“So. How much of why this is a thing do I have to explain to you?”
“She was in Clueless…?”
“SO WAS HE.”
My hand to Elton’s Cranberries CD in the Quad, Suburgatory is good — and I say this as someone who doesn’t make TV friends easily. I have whole seasons of stuff I KNOW I’ll like; Bunheads, Make It or Break It, and yet, I can’t bring myself to watching.
I’m shy. I need a lot of coaxing to make new TV friends.
I didn’t like it at first. I mistook the bordering-on-cartoony satire for bad — and it’s not. There’s a lot that’s pretty brilliant. And Jeremy Sisto. Oof, and I hope not sporadically.
The most impressive part is that they manage to make even the antagonists likeable. Maybe it’s thanks to Cheryl Hines, maybe it’s thanks to the writing that attends to the character-shaking details, or maybe it’s just this:
How? How is every deadpan Dahlia monologue the most riveting mean girl revelation since Heather had a scrunchie?
But more important than entertaining satire, Jeremy Sisto. Siiigh.
You can never count on when you’ll be hit by 1-2-3 tons of bricks. Sitting in the living room this morning, we had vintage Sesame Street on — Frankie doesn’t get to watch per se, she’s not old enough — but it’s mesmerizing for adults, makes us sing along to her, and it’s shocking how many segments I remember vividly.
One that I spent 29 years avoiding.
One minute Big Bird is innocently showing all of his adult friends drawings he made of them, including one of Mr. Hooper.
“Who’s Mr. Hooper?” asked Ryan, b. 1983.
“He’s the reason I couldn’t watch Sesame Street for months. He d-“
The next minute, as the explanation is leaving your face, you realize with horror — this isn’t just any vintage Sesame Street. THIS IS THE “MR. HOOPER DIED” SESAME STREET. The one where they explain to all the kids through Big Bird, the concept of death and that Mr. Hooper isn’t coming back. I couldn’t watch it then, and I didn’t mean to see it now.
All of the adult actors in the scene cried. Bob most especially. And 29 years later, I joined them. And I mourned the actor who’d been a part of thousands of kids’ lives, despite not having any kids of his own. And with that, the last piece of my own childhood resolved, I supposed I might be actually ready to be a parent.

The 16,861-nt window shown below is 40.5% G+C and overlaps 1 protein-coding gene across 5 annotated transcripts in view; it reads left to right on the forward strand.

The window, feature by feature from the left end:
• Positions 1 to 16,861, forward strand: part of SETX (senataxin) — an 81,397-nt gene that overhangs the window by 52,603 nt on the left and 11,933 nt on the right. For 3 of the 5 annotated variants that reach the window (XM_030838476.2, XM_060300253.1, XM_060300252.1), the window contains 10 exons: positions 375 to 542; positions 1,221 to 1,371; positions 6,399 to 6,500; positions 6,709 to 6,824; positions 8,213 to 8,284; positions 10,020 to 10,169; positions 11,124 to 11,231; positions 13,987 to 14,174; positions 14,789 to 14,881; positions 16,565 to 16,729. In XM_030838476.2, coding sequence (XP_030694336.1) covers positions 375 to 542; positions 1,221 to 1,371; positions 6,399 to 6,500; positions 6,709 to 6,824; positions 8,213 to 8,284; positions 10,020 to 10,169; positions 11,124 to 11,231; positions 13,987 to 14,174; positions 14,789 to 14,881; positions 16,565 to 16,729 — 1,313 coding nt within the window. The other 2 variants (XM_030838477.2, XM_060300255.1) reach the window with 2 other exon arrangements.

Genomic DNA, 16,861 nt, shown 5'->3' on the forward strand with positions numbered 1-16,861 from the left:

Oh, man. Never underestimate. Sure, filling up your window-washer-fluid thing is useful, but someone who’s game enough to sit down and watch a show you know is going to be a train wreck and who will armchair — whatever the non-sports equivalent of a quarterback is?
This could very likely be my favorite piece I’ve ever done. He was a delight to interview, gracious and fascinating. There’s a difference between introducing someone relatively new in a profile, and finding insight on someone whose resumé seems boundless. He made it a joy to tackle that challenge.
I am so taken with the accompanying portraits, though I had no hand in them — they seem precisely right, down to the unexpectedly loud socks.
Perhaps it goes without saying, but I’ll following the Tonys tonight with keen interest.
“I can’t even convert to tweet how horrendous it was.”
This might be why I don’t give new TV shows a chance. I have Gilmore Girls, I have Gossip Girl, I have New Girl which I watch because it makes me mad, and I have LOST.
What I do not have is a need for…what IS this show?
I feel bad for how bad it is. Bless their hearts, the writers, yay for them for having a TV-writing gig, and yay for the actors being on a show…but the end result. It can really only be our fault.
Three minutes in, after conservatively 16 applications of the most aggressive laugh track since The Flintstones I said,
“Is this set in modern day?”
It’s racist, you guys. And not even with an edge of societal commentary, it’s just plain The-Honeymooners hamfisted about it. The set ups for the jokes are so obvious, you can almost Rocky Horror along with the punchline. It’s painful. And it’s our fault.
When the third season premiered on September 21, 2009, Big Bang Theory ranked as CBS’s highest-rated show of that evening in the adults 18–49 demographic.
It’s not a new show. And how many shows never even get a second season? This has been around since 2007, it’s been nominated for Emmys, and its survival must mean this is what we want. We want stereotypes. We want gimmicks that have so much potential, yet are played to a lowest-denominator badum bum. We want not to think. Entertainment in this form is really only an interruption of silence. That’s what we want?
Can we as an audience not handle more? The wiki page makes this seem like an awesome show. And it is! If you love going to see a friend of a friend in a beginning Improv class where you’re insulted in the lobby beforehand and slip on a banana peel on the way home, you’ll adore it.
(PS: It was really Spock? I said during the episode, “They couldn’t even get Leonard Nimoy to do his own voiceover?” When I don’t even believe you playing yourself? Eesh.)